Wrong Color

Subtractive color mixing, showing how yellow, magenta, and cyan combine to create a full color image

Subtractive color mixing, showing how yellow, magenta, and cyan combine to create a full color image

I received a response from the Osseo School District in response to my posting on Elementary School Teachers Please Stop

  • For the printing industry- yes, Mark Mizen is correct and our students learn about these CMYK (Cyan, Magenta, Yellow, Key [black]) colors when they begin to create artwork with computers/video/photography in our 7-12 Art programs…
  • For K-12 painting and drawing experiences, we rely on materials- paint, chalk, oil crayons which exist in R, Y, and B colors.
  • Our K-6 Art lessons:
    • introduce students to the basics (the “magic”!) of Color and Color mixing which they can physically do and visibly see and therefore more easily understand, and
    • provide a foundation for more complex color understanding when they begin “electronic” art applications at the Secondary level!

Candace Gordon, Specialist Visual Arts, Osseo School District 279

Newton

Isaac Newton’s work on optics provided a fundamental understanding of color

The Osseo School District apparently believes that primary colors work differently in the art department than in the printing industry, teaching that red, yellow and blue paints represent primary colors. I do not see anything wrong with teaching that yellow, red, and blue create different colors when mixed. They do create different colors, but they are not primary colors and teaching that they are is incorrect. The mixing of yellow, red, and blue cannot make pure magenta, green, or many other colors. The problem is that red and blue colorants absorb light much too broadly to serve as effective primary colors.

The only reason incorrect primary colors are more easily understood is that schools have allowed incorrect information to persist. Correct information is no more difficult to understand than the incorrect information that is currently being taught. If students learned about cyan and magenta in elementary school, they would have a far better better understanding of color when they learn more details in high school physics. Delaying this information until seventh grade does students a tremendous disservice.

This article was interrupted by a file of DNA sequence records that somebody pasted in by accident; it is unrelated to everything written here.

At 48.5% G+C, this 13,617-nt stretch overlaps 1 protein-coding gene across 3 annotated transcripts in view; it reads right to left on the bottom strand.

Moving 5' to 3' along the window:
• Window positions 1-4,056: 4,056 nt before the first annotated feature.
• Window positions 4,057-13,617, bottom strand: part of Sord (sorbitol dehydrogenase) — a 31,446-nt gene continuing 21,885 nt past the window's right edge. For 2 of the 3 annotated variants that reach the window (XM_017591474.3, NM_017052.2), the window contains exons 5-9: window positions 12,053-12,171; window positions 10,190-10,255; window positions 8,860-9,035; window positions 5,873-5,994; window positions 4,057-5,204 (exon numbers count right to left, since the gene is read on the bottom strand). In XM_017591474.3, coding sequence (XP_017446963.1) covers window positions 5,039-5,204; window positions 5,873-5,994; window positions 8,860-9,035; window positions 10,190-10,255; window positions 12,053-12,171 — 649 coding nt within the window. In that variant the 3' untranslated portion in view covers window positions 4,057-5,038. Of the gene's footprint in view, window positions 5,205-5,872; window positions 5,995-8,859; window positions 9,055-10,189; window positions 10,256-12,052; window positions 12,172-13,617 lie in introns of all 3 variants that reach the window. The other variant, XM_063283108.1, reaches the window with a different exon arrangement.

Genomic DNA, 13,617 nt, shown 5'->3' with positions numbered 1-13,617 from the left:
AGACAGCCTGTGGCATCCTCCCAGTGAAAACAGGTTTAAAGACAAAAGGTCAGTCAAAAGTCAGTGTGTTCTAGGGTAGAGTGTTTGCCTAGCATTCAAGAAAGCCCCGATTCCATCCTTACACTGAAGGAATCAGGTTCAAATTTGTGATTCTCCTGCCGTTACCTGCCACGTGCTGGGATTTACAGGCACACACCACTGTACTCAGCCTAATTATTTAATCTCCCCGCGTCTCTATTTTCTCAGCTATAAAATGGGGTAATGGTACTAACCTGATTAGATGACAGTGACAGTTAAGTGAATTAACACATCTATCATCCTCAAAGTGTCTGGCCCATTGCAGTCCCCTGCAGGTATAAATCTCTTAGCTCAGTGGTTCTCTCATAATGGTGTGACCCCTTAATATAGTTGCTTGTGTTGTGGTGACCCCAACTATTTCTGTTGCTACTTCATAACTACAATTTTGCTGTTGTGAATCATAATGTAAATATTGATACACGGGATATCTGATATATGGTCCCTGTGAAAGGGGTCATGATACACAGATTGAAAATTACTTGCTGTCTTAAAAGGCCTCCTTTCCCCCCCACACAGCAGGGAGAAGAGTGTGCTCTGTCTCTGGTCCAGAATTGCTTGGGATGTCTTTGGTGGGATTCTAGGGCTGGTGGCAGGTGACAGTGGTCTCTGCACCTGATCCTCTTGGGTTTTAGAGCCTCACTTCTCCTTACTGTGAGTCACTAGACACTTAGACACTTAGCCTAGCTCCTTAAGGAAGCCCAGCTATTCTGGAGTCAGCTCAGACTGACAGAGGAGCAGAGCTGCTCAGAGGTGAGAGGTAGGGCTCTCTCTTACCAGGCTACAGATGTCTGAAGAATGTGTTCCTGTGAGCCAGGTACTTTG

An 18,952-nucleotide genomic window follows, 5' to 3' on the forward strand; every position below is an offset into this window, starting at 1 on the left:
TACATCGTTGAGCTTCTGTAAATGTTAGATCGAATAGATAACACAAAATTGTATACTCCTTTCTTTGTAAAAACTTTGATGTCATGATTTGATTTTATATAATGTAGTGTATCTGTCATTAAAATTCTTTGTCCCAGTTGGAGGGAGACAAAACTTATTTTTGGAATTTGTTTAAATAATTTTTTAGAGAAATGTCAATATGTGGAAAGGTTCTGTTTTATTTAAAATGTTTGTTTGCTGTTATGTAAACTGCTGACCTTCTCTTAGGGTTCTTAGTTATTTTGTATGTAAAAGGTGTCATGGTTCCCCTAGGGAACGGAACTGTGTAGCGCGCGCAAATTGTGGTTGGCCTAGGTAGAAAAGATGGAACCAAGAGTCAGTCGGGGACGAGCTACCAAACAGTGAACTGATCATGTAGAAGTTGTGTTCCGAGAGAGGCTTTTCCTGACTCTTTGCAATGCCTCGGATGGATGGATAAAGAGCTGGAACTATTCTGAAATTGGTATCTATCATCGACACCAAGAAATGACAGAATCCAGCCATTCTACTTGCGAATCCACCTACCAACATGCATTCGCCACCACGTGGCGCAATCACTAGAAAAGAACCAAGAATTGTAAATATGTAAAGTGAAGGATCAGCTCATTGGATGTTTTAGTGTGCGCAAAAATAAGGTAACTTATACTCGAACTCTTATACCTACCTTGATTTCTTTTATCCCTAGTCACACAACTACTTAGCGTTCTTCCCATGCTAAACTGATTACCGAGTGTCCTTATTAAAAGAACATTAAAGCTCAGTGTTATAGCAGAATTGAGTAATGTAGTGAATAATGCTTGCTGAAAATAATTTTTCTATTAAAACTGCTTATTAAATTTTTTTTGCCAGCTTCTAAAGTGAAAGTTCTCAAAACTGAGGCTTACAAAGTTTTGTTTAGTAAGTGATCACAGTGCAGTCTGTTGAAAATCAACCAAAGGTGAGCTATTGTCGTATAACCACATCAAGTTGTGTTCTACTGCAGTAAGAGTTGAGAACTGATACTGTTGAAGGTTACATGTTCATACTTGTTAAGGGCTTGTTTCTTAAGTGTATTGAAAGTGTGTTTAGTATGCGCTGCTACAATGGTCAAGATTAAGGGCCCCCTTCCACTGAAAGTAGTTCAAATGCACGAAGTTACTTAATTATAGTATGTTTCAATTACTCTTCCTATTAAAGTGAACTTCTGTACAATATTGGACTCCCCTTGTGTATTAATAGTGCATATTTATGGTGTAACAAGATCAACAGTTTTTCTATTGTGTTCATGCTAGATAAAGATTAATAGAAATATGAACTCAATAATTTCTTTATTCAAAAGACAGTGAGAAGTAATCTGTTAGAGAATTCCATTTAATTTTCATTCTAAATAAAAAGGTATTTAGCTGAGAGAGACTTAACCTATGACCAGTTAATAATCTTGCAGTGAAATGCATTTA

As I learned from my original posting, Sesame Street has an equally poor understanding of color. Check out After seeing this video, read the comments and click dislike. Many people have done so and their comments reflect that fact.

Isaac Newton would be turning over in his grave if he saw how color is now being taught.

About Mark Mizen

At Creative Memories, I evaluate photographic products and related materials so that today's memories are not lost to the future and then communicate this information to Creative Memories Consultants and their customers. My interests extend from preservation of traditional photographs to the production of photo books to the expected longevity of electronic image files. My long-term objective is to direct the development of technology that meets consumers needs for high-quality products.
This entry was posted in Digital Photos, History, Industry Info. Bookmark the permalink.

4 Responses to Wrong Color

  1. Laura Maguire says:

    Very interesting discussion of color. There are so many different colors than that box of eight crayons we got as a child. It makes sense to introduce them early on.

  2. Mark, I agree with you. It is unfortunate that teachers continue to give false information to children about primary colors and color mixing. Paint, chalk, pens, and crayons work on the same color principles as printing ink. A long time ago, children were taught that the world is flat. Those teachers did not know that they were giving false information to the children. Someday, I hope that teachers will understand and teach the correct principles of color primaries and color mixing. If you combine yellow and blue paint, you get a dark color that is close to black, not a relatively bright green. If you combine yellow paint with another color paint and the result is green, the other color is cyan. Shame on Sesame Street and OK Go for presenting false information to children.

  3. Mark Mizen says:

    Hi Parker,
    Thanks for your reply. The sad part is that children are taught to believe that what their teachers tell them is correct. I could not convince my son that his teacher was wrong even though that was absolutely the case. I will try again at some point and perhaps he will listen to reason.
    Mark

  4. Pingback: Prisms, Light, and Color | All About Images Blog

Leave a Reply

Fill in your details below or click an icon to log in:

WordPress.com Logo

You are commenting using your WordPress.com account. Log Out / Change )

Twitter picture

You are commenting using your Twitter account. Log Out / Change )

Facebook photo

You are commenting using your Facebook account. Log Out / Change )

Google+ photo

You are commenting using your Google+ account. Log Out / Change )

Connecting to %s